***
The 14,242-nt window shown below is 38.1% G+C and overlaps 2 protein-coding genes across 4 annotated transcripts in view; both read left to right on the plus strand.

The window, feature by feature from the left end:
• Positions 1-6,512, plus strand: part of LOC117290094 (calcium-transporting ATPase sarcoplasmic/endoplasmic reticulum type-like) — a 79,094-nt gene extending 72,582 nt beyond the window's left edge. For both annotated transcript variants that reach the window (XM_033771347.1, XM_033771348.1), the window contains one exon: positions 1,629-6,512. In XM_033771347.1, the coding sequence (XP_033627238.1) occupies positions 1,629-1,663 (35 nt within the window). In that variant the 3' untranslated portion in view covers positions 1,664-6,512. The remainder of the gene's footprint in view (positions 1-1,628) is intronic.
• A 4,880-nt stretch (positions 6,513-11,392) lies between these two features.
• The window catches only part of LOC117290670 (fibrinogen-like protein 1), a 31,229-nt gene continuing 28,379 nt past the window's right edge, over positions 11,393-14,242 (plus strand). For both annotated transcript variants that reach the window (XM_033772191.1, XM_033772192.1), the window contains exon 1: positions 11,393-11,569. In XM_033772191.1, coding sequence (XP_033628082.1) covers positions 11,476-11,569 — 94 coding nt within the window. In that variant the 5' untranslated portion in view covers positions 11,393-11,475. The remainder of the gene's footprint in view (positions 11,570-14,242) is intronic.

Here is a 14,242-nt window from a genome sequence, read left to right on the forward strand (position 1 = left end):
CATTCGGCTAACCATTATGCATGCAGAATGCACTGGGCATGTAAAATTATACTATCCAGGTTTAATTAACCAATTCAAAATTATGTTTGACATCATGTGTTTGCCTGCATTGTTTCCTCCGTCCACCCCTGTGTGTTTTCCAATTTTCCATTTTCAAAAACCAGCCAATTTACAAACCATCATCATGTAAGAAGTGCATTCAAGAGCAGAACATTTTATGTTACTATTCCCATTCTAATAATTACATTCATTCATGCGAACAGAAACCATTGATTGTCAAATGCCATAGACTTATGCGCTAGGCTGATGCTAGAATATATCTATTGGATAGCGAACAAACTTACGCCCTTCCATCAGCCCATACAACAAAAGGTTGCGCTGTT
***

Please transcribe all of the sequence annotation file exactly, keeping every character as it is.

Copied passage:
The 14,242-nt window shown below is 38.1% G+C and overlaps 2 protein-coding genes across 4 annotated transcripts in view; both read left to right on the plus strand.

The window, feature by feature from the left end:
• Positions 1-6,512, plus strand: part of LOC117290094 (calcium-transporting ATPase sarcoplasmic/endoplasmic reticulum type-like) — a 79,094-nt gene extending 72,582 nt beyond the window's left edge. For both annotated transcript variants that reach the window (XM_033771347.1, XM_033771348.1), the window contains one exon: positions 1,629-6,512. In XM_033771347.1, the coding sequence (XP_033627238.1) occupies positions 1,629-1,663 (35 nt within the window). In that variant the 3' untranslated portion in view covers positions 1,664-6,512. The remainder of the gene's footprint in view (positions 1-1,628) is intronic.
• A 4,880-nt stretch (positions 6,513-11,392) lies between these two features.
• The window catches only part of LOC117290670 (fibrinogen-like protein 1), a 31,229-nt gene continuing 28,379 nt past the window's right edge, over positions 11,393-14,242 (plus strand). For both annotated transcript variants that reach the window (XM_033772191.1, XM_033772192.1), the window contains exon 1: positions 11,393-11,569. In XM_033772191.1, coding sequence (XP_033628082.1) covers positions 11,476-11,569 — 94 coding nt within the window. In that variant the 5' untranslated portion in view covers positions 11,393-11,475. The remainder of the gene's footprint in view (positions 11,570-14,242) is intronic.

Here is a 14,242-nt window from a genome sequence, read left to right on the forward strand (position 1 = left end):
CATTCGGCTAACCATTATGCATGCAGAATGCACTGGGCATGTAAAATTATACTATCCAGGTTTAATTAACCAATTCAAAATTATGTTTGACATCATGTGTTTGCCTGCATTGTTTCCTCCGTCCACCCCTGTGTGTTTTCCAATTTTCCATTTTCAAAAACCAGCCAATTTACAAACCATCATCATGTAAGAAGTGCATTCAAGAGCAGAACATTTTATGTTACTATTCCCATTCTAATAATTACATTCATTCATGCGAACAGAAACCATTGATTGTCAAATGCCATAGACTTATGCGCTAGGCTGATGCTAGAATATATCTATTGGATAGCGAACAAACTTACGCCCTTCCATCAGCCCATACAACAAAAGGTTGCGCTGTT